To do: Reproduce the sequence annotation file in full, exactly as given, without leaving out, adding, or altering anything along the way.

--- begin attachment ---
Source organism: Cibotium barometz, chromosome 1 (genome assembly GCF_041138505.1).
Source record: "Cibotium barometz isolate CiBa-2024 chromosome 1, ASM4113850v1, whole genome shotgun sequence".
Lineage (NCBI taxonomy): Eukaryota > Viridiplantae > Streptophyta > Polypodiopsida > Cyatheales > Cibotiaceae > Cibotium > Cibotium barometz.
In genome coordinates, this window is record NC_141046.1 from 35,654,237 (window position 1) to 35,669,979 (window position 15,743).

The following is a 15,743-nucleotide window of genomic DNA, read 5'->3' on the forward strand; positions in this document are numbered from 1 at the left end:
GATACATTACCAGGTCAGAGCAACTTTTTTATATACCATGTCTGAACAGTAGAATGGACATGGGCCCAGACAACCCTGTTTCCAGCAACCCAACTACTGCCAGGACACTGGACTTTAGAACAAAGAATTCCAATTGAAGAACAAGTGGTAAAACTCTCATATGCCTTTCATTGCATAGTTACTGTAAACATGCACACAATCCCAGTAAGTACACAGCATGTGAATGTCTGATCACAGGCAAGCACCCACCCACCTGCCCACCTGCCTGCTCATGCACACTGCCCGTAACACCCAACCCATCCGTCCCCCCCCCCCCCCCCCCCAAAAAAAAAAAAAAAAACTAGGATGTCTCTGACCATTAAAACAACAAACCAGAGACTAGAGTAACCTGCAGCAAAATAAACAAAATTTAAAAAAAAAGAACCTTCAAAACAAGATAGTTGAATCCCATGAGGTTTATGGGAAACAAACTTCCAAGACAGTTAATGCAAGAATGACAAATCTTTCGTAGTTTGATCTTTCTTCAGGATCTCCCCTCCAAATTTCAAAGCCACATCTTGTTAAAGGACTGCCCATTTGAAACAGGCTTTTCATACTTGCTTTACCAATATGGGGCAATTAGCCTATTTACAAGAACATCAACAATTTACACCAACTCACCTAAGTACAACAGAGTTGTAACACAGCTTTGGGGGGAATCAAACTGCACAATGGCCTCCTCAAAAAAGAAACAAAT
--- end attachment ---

Source organism: Cibotium barometz, chromosome 1 (genome assembly GCF_041138505.1).
Source record: "Cibotium barometz isolate CiBa-2024 chromosome 1, ASM4113850v1, whole genome shotgun sequence".
Lineage (NCBI taxonomy): Eukaryota > Viridiplantae > Streptophyta > Polypodiopsida > Cyatheales > Cibotiaceae > Cibotium > Cibotium barometz.
In genome coordinates, this window is record NC_141046.1 from 35,654,237 (window position 1) to 35,669,979 (window position 15,743).

The following is a 15,743-nucleotide window of genomic DNA, read 5'->3' on the forward strand; positions in this document are numbered from 1 at the left end:
GATACATTACCAGGTCAGAGCAACTTTTTTATATACCATGTCTGAACAGTAGAATGGACATGGGCCCAGACAACCCTGTTTCCAGCAACCCAACTACTGCCAGGACACTGGACTTTAGAACAAAGAATTCCAATTGAAGAACAAGTGGTAAAACTCTCATATGCCTTTCATTGCATAGTTACTGTAAACATGCACACAATCCCAGTAAGTACACAGCATGTGAATGTCTGATCACAGGCAAGCACCCACCCACCTGCCCACCTGCCTGCTCATGCACACTGCCCGTAACACCCAACCCATCCGTCCCCCCCCCCCCCCCCCCCAAAAAAAAAAAAAAAAACTAGGATGTCTCTGACCATTAAAACAACAAACCAGAGACTAGAGTAACCTGCAGCAAAATAAACAAAATTTAAAAAAAAAGAACCTTCAAAACAAGATAGTTGAATCCCATGAGGTTTATGGGAAACAAACTTCCAAGACAGTTAATGCAAGAATGACAAATCTTTCGTAGTTTGATCTTTCTTCAGGATCTCCCCTCCAAATTTCAAAGCCACATCTTGTTAAAGGACTGCCCATTTGAAACAGGCTTTTCATACTTGCTTTACCAATATGGGGCAATTAGCCTATTTACAAGAACATCAACAATTTACACCAACTCACCTAAGTACAACAGAGTTGTAACACAGCTTTGGGGGGAATCAAACTGCACAATGGCCTCCTCAAAAAAGAAACAAAT